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» Hatrack River Writers Workshop » Forums » Open Discussions About Writing » Michael Collings on sentences

   
Author Topic: Michael Collings on sentences
Kathleen Dalton Woodbury
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Michael Collings is a poet and a proser (he's written horror fiction, among other things, and he's written scholarly stuff about OSC as well.

Here, on his blog, he talks about various kinds of sentences (including what is really a passive sentence).

Even if you think you know sentences, this is worth reading.

And the part on passive sentences is even more worth reading, especially to make certain that what you think is passive really is passive.

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Pyre Dynasty
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Yes. I think there are more styles he could have gone into. I'm usually guilty of using loose sentences too much. Perhaps I'll try some periodic instead.

The point about passive is important. It isn't what your freshman English teacher said it was. It isn't about To Be verbs at all. It's about the subject being acted upon. I'm personally tired of being told sentences like "He had been drinking all night," is passive.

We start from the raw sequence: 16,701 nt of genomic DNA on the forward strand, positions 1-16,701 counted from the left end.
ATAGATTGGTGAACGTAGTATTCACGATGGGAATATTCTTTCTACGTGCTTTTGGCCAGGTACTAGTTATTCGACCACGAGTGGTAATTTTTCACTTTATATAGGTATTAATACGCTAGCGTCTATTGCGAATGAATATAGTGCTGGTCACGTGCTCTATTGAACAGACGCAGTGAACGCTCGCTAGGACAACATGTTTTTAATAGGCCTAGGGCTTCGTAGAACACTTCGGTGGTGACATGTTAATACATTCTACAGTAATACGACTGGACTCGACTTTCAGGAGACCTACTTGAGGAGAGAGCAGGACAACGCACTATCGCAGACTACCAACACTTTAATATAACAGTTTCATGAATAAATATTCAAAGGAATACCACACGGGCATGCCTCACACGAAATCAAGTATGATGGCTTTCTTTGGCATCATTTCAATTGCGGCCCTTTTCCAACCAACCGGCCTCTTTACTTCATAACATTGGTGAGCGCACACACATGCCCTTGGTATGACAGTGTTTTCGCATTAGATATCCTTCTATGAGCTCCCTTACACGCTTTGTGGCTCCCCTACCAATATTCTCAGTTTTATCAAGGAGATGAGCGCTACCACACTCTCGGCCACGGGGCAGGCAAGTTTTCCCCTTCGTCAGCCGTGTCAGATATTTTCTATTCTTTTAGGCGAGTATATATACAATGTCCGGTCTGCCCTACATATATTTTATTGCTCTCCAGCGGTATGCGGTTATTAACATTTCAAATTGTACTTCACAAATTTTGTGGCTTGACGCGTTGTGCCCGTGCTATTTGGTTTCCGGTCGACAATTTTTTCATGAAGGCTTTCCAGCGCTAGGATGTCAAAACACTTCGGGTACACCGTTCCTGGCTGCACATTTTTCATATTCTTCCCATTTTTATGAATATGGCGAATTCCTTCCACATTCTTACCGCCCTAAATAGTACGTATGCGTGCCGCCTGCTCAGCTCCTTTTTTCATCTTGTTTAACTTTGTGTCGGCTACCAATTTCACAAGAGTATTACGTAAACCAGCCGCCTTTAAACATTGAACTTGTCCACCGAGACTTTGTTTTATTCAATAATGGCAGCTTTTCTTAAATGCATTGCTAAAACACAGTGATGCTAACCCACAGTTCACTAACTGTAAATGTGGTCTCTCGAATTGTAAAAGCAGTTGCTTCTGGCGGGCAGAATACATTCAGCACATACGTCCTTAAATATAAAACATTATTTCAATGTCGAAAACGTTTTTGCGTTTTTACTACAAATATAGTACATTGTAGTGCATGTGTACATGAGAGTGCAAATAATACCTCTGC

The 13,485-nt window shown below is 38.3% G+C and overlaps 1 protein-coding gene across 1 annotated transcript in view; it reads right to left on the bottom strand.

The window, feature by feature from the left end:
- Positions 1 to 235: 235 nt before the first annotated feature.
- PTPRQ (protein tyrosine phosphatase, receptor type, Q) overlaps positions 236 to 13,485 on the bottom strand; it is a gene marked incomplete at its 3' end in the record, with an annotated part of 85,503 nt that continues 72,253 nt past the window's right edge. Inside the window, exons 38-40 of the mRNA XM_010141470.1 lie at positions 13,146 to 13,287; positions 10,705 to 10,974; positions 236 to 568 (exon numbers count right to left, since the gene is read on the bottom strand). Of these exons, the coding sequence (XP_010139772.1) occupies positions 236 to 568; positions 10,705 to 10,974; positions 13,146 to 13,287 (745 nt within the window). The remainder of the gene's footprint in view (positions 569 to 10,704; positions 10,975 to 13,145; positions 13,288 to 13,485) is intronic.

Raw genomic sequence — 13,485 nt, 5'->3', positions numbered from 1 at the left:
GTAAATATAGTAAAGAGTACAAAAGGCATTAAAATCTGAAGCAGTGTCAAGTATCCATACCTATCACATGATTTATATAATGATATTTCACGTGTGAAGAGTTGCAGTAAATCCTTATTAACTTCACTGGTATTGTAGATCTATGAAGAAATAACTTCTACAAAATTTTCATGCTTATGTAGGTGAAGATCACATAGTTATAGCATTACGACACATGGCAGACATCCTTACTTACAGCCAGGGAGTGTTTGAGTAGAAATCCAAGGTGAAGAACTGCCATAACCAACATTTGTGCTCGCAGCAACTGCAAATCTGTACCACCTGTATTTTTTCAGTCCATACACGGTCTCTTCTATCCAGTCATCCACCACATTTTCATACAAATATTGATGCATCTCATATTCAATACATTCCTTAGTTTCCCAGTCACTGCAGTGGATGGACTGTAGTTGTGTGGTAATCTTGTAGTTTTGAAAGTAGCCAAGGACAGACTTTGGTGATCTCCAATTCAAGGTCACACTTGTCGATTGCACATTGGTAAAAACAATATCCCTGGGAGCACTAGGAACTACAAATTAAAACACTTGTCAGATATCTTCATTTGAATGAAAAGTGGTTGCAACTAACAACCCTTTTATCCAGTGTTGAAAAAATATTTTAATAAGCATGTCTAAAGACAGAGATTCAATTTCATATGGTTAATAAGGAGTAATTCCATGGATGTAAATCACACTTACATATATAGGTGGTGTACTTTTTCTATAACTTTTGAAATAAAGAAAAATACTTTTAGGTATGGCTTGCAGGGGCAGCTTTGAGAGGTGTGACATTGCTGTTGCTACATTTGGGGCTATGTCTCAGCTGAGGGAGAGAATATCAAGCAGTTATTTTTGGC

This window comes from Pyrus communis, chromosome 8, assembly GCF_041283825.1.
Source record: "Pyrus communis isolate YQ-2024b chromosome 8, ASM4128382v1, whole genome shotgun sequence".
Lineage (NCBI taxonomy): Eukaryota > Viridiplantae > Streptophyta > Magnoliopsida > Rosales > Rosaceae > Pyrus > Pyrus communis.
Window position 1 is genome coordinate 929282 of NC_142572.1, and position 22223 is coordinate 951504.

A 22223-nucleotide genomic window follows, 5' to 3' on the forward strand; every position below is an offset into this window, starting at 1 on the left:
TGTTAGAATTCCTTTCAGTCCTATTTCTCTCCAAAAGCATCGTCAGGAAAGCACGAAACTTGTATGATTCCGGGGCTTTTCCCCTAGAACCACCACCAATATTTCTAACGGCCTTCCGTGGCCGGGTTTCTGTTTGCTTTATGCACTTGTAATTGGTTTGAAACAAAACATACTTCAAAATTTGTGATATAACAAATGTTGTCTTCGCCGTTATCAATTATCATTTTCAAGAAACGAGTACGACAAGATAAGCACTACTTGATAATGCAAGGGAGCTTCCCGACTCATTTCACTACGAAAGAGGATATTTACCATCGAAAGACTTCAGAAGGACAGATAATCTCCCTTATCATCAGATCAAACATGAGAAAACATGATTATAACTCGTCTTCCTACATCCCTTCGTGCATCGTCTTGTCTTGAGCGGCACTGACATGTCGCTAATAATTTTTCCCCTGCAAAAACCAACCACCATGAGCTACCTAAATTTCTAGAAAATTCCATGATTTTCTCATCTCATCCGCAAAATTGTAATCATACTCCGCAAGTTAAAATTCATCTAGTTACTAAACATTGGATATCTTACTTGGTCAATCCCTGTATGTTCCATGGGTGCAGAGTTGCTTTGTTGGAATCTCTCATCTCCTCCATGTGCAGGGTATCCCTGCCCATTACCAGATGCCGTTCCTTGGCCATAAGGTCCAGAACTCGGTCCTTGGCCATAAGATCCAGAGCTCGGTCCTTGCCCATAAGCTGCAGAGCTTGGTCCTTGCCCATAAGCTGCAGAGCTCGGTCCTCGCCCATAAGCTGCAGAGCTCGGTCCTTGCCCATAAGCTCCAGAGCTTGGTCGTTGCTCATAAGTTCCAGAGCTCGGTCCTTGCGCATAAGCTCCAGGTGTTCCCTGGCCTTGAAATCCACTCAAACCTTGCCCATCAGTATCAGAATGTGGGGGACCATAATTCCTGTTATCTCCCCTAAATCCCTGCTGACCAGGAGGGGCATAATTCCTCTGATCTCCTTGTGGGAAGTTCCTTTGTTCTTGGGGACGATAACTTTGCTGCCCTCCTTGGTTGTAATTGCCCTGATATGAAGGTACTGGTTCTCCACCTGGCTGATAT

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extrinsic
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"Sentence completer"? What a delightfully clever-cute invented term for encompassing a range of sentence clause types. Collings uses an example object clause to span sentence object clauses, predicate nominative clauses, object complement clauses, dependent restrictive or nonrestrictive clauses, subordinate clauses, and subject complement clauses.

His example of a complex sentence is a bit off cue. It falls in a gray zone between compound, complex, and compound-complex sentence types. A compound sentence contains one or more dependent or subordinate clauses and one independent clause. A complex sentence contains two or more independent clauses. The example is more compound than complex due to the lack of a second independent but parallel clause. "Before I saw the movie" is a clause subordinate to and dependent on the main clause for its meaning. The subordinate clause is a restrictive clause though. Collings' comma usages for the examples accord with nondiscretionary punctuation principles there.